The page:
April 20 (Bloomberg) -- The European Union, already facing criticism after expanding carbon trading this year to airlines, has opened five battlegrounds in its bid to resuscitate its flagging market, according to Societe Generale SA.
“It’s very clear their primary goal is to increase prices,” Emmanuel Fages, an analyst in Paris for the bank, said today by phone. “It’s the result of their political ambition.”
EU permits today rose to the highest in a month after Climate Commissioner Connie Hedegaard said yesterday the bloc may propose a delay in supply at carbon auctions starting next year. Lawmakers would also continue to consider another plan to temporarily cut supply, known as a set-aside, she told reporters in Horsens, Denmark.
There are three other policy initiatives that could also boost prices, Fages said. The bloc is considering installing a 2030 target for the first time, tightening its 2020 target and even expanding the market to include cars and trucks. The bloc should consider expanding its emissions trading system to cover the region’s transport industry and shouldn’t judge the effectiveness of the program by a decline in carbon-permit prices, Poland said in a report this month obtained by Bloomberg News.
“I’m surprised Poland put on the table” since it has argued against the set-aside, Fages said. “Maybe that’s a way to show they have proposals and are not always blocking things.”
Permits for delivery in December were little changed today at 7.47 euros ($9.90) a metric ton on the ICE Futures Europe exchange in London at 3:49 p.m. They earlier rose to 7.64 euros, their highest level in a month, after reaching a record low of 5.99 euros on April 4.
Poland, which gets about 90 percent of its electricity from coal, yesterday upheld its objection to any measures that are aimed at boosting the price of EU carbon allowances, saying they would amount to “market manipulation.”
“My first reaction is that I’m skeptical,” Environment Minister Marcin Korolec said yesterday in an interview. “We’d need to see the details of such a proposal.”
The commission’s plan is the first step in a process to strengthen the ETS and the EU will continue to explore “longer-term structural issues,” including the set-aside of carbon allowances, or withholding a number of permits from the market, Hedegaard said.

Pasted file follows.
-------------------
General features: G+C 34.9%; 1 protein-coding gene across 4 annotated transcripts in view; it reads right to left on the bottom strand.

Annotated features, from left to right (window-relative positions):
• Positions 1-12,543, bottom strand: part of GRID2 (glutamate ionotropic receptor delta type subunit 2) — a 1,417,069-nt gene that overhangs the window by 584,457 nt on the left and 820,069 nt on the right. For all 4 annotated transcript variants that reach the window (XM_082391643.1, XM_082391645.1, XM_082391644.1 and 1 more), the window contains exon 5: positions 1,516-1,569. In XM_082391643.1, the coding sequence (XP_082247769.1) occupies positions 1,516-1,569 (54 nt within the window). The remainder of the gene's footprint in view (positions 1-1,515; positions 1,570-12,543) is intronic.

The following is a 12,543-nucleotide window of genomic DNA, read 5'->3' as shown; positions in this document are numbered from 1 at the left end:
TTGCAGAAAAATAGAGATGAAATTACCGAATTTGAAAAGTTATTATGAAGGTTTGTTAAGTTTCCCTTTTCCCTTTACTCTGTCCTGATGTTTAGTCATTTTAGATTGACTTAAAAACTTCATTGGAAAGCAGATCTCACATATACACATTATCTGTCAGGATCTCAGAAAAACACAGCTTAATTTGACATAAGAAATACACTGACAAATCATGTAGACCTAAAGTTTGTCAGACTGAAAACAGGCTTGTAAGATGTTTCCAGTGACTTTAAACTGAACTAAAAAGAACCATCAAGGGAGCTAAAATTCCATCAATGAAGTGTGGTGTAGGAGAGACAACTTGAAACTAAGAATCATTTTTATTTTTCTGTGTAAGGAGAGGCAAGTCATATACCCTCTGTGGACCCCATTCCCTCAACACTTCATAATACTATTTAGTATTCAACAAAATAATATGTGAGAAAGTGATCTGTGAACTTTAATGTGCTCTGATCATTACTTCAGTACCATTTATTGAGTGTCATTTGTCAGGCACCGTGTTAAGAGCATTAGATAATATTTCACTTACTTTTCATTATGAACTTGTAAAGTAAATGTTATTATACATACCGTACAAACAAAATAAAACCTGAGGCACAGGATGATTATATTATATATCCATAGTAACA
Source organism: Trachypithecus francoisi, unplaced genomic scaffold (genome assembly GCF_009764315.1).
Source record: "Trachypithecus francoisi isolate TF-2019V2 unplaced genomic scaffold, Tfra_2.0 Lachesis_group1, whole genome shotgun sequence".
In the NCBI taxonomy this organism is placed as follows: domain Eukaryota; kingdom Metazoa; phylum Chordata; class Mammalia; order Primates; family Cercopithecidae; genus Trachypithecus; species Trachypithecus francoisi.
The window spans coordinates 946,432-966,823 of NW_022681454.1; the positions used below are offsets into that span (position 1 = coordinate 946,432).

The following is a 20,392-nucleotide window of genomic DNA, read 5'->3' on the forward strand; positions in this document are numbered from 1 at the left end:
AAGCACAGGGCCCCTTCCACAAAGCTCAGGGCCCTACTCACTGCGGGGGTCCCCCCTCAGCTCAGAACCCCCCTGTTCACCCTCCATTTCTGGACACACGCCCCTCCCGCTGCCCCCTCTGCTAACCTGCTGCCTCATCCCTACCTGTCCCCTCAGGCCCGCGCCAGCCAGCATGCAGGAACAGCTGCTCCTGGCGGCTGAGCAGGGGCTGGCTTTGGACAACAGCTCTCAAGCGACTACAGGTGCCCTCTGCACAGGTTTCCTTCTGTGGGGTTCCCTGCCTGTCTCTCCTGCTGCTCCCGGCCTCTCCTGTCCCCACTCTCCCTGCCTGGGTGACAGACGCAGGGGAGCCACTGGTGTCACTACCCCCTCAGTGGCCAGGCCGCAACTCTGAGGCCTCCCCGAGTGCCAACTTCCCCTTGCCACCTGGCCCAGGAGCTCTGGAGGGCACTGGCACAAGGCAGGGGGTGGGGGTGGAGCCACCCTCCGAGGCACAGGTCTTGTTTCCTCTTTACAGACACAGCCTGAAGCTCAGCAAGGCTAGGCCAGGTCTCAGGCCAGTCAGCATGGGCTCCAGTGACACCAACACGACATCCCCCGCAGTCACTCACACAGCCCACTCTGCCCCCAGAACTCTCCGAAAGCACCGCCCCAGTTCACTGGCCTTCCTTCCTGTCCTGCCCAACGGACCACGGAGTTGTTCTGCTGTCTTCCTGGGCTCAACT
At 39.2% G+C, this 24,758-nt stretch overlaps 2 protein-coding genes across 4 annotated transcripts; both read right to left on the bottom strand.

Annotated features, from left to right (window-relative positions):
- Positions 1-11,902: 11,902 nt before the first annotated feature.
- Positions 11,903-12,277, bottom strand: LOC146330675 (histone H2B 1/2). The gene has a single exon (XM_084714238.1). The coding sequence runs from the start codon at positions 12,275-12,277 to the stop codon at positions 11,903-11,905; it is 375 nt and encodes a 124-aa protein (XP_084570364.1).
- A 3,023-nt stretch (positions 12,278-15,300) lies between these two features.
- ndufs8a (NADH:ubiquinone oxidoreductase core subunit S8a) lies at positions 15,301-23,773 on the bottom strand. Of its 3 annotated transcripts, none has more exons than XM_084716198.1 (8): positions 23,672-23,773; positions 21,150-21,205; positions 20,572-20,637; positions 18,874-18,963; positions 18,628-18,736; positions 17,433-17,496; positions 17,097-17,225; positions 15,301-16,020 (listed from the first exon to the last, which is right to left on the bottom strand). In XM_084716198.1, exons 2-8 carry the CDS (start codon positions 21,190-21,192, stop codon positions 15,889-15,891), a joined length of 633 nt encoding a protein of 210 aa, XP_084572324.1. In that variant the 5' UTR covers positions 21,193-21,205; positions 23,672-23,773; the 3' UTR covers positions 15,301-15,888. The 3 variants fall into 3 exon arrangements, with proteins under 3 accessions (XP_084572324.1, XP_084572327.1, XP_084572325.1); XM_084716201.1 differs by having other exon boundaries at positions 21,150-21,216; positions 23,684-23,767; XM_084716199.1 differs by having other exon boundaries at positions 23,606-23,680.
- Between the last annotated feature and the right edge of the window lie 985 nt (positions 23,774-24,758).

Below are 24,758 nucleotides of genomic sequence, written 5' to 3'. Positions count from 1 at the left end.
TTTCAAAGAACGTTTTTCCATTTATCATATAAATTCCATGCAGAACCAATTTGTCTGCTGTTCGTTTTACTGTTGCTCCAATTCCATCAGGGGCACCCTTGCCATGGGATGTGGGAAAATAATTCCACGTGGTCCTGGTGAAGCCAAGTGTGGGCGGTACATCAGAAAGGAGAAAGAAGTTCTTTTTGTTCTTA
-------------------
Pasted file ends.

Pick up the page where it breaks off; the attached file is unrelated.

“It goes without saying that when you change the auctioning profile then you’re not flooding the market with as many allowances early next year as is the case if you’re not changing that,” Hedegaard said. “What we have been looking into at the commission is whether there’s anything we can do more or less right away.” She didn’t detail how the change to auctions would differ from the set-aside.
Europe may struggle to put in place any carbon market intervention at all if it can’t achieve a temporary delay in volumes sold in auctions, Trevor Sikorski, an analyst for Barclays Plc in London, said yesterday by phone. The set-aside would “lay the foundation for a future cap change” because it provides a pool of allowances that the bloc can cancel, he said.
The EU still must overcome resistance from some nations to measures that tighten the market, said Jan Pravda, director of Prague-based Pravda Capital Trading.
“While this announcement sounds strong, I don’t see how it can really influence the prices in the near term because it is still a far cry from a real set-aside,” he said. The chance of driving prices higher appears “fragile,” he said.
With some success at tightening, permits may rise to 10 euros a ton by the end of the year, Fages said.
The inclusion of flights to and from EU airports in the European carbon cap-and-trade program triggered opposition from countries including China, the U.S. and Russia, which said Europe should let the United Nations’ International Civil Aviation Organization decide on greenhouse-gas limits for the industry.
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